Edit to add: I would bet lots that energy efficiency standards for trailers in DE are a lot less strict than for buildings.

Some things to keep in mind when thinking about house cost anywhere:

 

-kitchen and baths are the most expensive parts of houses. Other than those space types, the cost difference between a 10 SM room and a 20 SM room is not especially significant, especially if you are just paying for labor.

 

-Professional fees are what they are. It's the same amount of work for an architect to design/get permitting for a 40 SM house as a 100 SM house.

 

-Multiple separate outbuildings might be more costly than a compact single structure that combines all.

0

Share this post


Link to post
Share on other sites

I've read that it's almost the opposite situation in Germany. To discourage people like travelers (gypsies, to be very un-p.c. Sorry.) there seem to be laws preventing parking and living in wheeled vehicles. Wagenburge are either an exception or they are merely tolerated, it seems. I've looked into Zirkuswagen, which are basically a traditional European ancestor of the Tumbleweed trailer idea. However, I've read some conflicting things about Baugenehmigungen for permanently parked wheeled dwellings, so if anyone has more precise info, it would be very helpful!

0

Share this post


Link to post
Share on other sites

There are campgrounds where you are officially not allowed to live, but some do. A friend has a camper in the Harz and on that site, there is at least one older couple who lives there full time.

0

Share this post


Link to post
Share on other sites

Where can I find out what the professional fees are in advance? I need some real advice on what fees I'll incur, when, from whom and what is absolutely necessary and what can be avoided.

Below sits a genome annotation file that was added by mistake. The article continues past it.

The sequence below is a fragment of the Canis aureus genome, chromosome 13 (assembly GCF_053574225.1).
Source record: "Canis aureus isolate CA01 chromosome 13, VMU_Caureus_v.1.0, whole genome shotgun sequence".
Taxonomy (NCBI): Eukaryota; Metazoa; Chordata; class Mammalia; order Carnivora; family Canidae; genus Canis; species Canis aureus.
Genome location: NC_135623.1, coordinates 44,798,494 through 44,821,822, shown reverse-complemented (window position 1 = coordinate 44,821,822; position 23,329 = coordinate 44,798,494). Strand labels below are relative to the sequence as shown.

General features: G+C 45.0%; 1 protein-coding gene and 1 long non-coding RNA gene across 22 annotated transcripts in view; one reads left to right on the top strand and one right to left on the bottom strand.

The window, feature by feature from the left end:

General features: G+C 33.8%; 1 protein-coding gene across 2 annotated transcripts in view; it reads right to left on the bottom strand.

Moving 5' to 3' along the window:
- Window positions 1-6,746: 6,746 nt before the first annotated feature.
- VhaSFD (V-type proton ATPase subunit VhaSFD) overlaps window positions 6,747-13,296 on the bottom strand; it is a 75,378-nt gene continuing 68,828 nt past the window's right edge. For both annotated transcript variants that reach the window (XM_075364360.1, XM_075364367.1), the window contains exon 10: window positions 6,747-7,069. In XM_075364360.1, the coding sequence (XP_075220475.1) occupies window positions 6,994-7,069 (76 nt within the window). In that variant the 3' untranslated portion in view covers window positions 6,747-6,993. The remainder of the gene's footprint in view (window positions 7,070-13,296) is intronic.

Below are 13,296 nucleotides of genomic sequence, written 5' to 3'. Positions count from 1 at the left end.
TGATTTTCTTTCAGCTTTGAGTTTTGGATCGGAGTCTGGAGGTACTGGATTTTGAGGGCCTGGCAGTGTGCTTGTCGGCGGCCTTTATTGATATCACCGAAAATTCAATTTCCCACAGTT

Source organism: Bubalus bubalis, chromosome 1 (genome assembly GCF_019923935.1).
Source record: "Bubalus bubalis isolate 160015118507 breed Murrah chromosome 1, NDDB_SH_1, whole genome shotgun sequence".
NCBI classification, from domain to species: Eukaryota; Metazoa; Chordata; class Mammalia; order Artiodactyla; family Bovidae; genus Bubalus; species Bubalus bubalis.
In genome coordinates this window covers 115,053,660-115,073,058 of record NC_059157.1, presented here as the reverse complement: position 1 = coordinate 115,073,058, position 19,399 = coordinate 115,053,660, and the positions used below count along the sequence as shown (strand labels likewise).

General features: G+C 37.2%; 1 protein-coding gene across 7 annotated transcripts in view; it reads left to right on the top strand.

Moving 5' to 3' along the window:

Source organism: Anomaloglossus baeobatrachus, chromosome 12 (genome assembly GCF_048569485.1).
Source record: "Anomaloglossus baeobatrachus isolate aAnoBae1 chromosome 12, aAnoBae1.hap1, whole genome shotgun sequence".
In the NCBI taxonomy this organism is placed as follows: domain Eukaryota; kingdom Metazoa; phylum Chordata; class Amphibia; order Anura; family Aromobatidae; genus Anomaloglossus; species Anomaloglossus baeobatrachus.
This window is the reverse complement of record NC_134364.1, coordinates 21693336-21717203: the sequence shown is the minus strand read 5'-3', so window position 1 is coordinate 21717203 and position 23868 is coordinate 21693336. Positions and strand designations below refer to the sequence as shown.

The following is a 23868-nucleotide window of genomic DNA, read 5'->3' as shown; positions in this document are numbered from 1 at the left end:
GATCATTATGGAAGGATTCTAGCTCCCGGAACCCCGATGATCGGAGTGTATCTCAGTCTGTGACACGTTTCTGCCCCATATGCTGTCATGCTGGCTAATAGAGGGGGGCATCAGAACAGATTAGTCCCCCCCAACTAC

The benefit of outbuildings is the ability to build them when the money is there in cash rather than all in one go, hence avoiding more credit.

Kitchens and baths can be drastically scaled back. We once installed an entire kitchen from scratch, all but the cooker and including the sink, for maybe a couple hundred euros, so that doesn't worry me. Ebaykleinanzeigen is a many wonderful thing. A bathroom would probably entail a high quality composting toilet, which would be costly but well worth it.

0

Share this post


Link to post
Share on other sites

As much as I'd like to just live somewhere, I'd rather it be completely aboveboard. Thanks for the tip, though:-)

0

Share this post


Link to post
Share on other sites

 

It would be great to build our own sewage and water facilities. I've seen very impressive systems used by homesteaders in the US that are non-polluting and self-sufficient.

 

Sewage facilities in Brandenburg in particular are pretty well regulated. Here's a list for the city of Brandenburg/Havel, mostly citing the state rules.

 

The whole system has to be certified as suitable by a Federal Institute, so pretty much next to no chances of using some US system. Bottom of the system has to be (depending on the ground) at least 5-10 feet above ground water levels, and there may be no wells - including on other property - within 50 meters of the system. Among other things you'll also have to have annual sample testing and regular professional maintenance done, as well as official leakage testing every five years; sewage sludge has to be recovered by a certified company.

3

Share this post


Link to post
Share on other sites

 

Thanks for the suggestion. Can these be kept permanently on a property? Do they need a Baugenehmigung?